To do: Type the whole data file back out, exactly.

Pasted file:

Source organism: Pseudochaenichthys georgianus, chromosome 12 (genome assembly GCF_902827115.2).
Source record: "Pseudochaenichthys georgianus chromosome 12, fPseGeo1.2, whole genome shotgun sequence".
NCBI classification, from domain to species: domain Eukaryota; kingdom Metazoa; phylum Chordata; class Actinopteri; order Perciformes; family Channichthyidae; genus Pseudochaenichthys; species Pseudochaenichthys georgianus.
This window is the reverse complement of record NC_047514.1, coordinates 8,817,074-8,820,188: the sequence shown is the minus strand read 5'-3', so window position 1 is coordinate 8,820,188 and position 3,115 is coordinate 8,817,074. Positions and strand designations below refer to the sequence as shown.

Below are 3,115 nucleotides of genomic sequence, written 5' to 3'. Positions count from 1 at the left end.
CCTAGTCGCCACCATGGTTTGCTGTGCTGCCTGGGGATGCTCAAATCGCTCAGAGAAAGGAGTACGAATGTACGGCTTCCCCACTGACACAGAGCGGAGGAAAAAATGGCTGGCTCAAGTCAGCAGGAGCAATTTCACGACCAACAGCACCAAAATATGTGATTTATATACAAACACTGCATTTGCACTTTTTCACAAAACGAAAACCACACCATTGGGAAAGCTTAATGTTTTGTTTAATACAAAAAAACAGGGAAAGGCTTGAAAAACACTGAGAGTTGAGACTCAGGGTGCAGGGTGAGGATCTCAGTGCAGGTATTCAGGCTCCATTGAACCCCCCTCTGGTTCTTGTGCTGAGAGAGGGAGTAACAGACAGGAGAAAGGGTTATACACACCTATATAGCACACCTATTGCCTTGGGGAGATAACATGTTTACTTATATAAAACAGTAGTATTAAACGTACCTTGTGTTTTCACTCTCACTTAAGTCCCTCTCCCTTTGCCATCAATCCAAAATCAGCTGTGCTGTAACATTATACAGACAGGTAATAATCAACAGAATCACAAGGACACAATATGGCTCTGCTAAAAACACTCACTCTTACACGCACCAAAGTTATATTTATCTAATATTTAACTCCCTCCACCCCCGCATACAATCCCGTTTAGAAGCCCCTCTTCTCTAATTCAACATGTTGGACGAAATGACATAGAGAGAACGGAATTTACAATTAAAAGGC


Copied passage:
Source organism: Pseudochaenichthys georgianus, chromosome 12 (genome assembly GCF_902827115.2).
Source record: "Pseudochaenichthys georgianus chromosome 12, fPseGeo1.2, whole genome shotgun sequence".
NCBI classification, from domain to species: domain Eukaryota; kingdom Metazoa; phylum Chordata; class Actinopteri; order Perciformes; family Channichthyidae; genus Pseudochaenichthys; species Pseudochaenichthys georgianus.
This window is the reverse complement of record NC_047514.1, coordinates 8,817,074-8,820,188: the sequence shown is the minus strand read 5'-3', so window position 1 is coordinate 8,820,188 and position 3,115 is coordinate 8,817,074. Positions and strand designations below refer to the sequence as shown.

Below are 3,115 nucleotides of genomic sequence, written 5' to 3'. Positions count from 1 at the left end.
CCTAGTCGCCACCATGGTTTGCTGTGCTGCCTGGGGATGCTCAAATCGCTCAGAGAAAGGAGTACGAATGTACGGCTTCCCCACTGACACAGAGCGGAGGAAAAAATGGCTGGCTCAAGTCAGCAGGAGCAATTTCACGACCAACAGCACCAAAATATGTGATTTATATACAAACACTGCATTTGCACTTTTTCACAAAACGAAAACCACACCATTGGGAAAGCTTAATGTTTTGTTTAATACAAAAAAACAGGGAAAGGCTTGAAAAACACTGAGAGTTGAGACTCAGGGTGCAGGGTGAGGATCTCAGTGCAGGTATTCAGGCTCCATTGAACCCCCCTCTGGTTCTTGTGCTGAGAGAGGGAGTAACAGACAGGAGAAAGGGTTATACACACCTATATAGCACACCTATTGCCTTGGGGAGATAACATGTTTACTTATATAAAACAGTAGTATTAAACGTACCTTGTGTTTTCACTCTCACTTAAGTCCCTCTCCCTTTGCCATCAATCCAAAATCAGCTGTGCTGTAACATTATACAGACAGGTAATAATCAACAGAATCACAAGGACACAATATGGCTCTGCTAAAAACACTCACTCTTACACGCACCAAAGTTATATTTATCTAATATTTAACTCCCTCCACCCCCGCATACAATCCCGTTTAGAAGCCCCTCTTCTCTAATTCAACATGTTGGACGAAATGACATAGAGAGAACGGAATTTACAATTAAAAGGC